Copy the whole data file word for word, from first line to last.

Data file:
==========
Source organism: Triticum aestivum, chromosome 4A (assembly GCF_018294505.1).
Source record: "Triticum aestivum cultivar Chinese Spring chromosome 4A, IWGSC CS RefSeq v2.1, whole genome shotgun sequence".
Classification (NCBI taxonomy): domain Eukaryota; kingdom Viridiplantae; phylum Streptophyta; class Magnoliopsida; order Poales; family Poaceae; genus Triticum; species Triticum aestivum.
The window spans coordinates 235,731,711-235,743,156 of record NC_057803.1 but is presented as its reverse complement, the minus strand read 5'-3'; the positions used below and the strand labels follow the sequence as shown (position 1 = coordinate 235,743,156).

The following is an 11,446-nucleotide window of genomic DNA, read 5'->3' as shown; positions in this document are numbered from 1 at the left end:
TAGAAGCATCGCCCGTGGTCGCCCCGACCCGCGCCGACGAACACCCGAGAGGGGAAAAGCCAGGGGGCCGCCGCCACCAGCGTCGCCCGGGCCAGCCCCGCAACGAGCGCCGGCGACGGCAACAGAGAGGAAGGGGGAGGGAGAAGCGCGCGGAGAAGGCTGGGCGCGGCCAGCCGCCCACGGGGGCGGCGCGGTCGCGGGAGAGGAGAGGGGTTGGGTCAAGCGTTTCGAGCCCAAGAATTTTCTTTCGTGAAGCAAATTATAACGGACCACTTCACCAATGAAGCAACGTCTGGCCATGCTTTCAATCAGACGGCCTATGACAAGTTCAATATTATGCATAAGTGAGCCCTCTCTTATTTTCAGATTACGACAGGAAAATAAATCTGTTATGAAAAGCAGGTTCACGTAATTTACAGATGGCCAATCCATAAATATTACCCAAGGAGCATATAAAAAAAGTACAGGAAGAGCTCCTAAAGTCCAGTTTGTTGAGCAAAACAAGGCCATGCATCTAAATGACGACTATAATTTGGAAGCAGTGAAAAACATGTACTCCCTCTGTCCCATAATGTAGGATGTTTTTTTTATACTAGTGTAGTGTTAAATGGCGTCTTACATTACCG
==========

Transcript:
Source organism: Triticum aestivum, chromosome 4A (assembly GCF_018294505.1).
Source record: "Triticum aestivum cultivar Chinese Spring chromosome 4A, IWGSC CS RefSeq v2.1, whole genome shotgun sequence".
Classification (NCBI taxonomy): domain Eukaryota; kingdom Viridiplantae; phylum Streptophyta; class Magnoliopsida; order Poales; family Poaceae; genus Triticum; species Triticum aestivum.
The window spans coordinates 235,731,711-235,743,156 of record NC_057803.1 but is presented as its reverse complement, the minus strand read 5'-3'; the positions used below and the strand labels follow the sequence as shown (position 1 = coordinate 235,743,156).

The following is an 11,446-nucleotide window of genomic DNA, read 5'->3' as shown; positions in this document are numbered from 1 at the left end:
TAGAAGCATCGCCCGTGGTCGCCCCGACCCGCGCCGACGAACACCCGAGAGGGGAAAAGCCAGGGGGCCGCCGCCACCAGCGTCGCCCGGGCCAGCCCCGCAACGAGCGCCGGCGACGGCAACAGAGAGGAAGGGGGAGGGAGAAGCGCGCGGAGAAGGCTGGGCGCGGCCAGCCGCCCACGGGGGCGGCGCGGTCGCGGGAGAGGAGAGGGGTTGGGTCAAGCGTTTCGAGCCCAAGAATTTTCTTTCGTGAAGCAAATTATAACGGACCACTTCACCAATGAAGCAACGTCTGGCCATGCTTTCAATCAGACGGCCTATGACAAGTTCAATATTATGCATAAGTGAGCCCTCTCTTATTTTCAGATTACGACAGGAAAATAAATCTGTTATGAAAAGCAGGTTCACGTAATTTACAGATGGCCAATCCATAAATATTACCCAAGGAGCATATAAAAAAAGTACAGGAAGAGCTCCTAAAGTCCAGTTTGTTGAGCAAAACAAGGCCATGCATCTAAATGACGACTATAATTTGGAAGCAGTGAAAAACATGTACTCCCTCTGTCCCATAATGTAGGATGTTTTTTTTATACTAGTGTAGTGTTAAATGGCGTCTTACATTACCG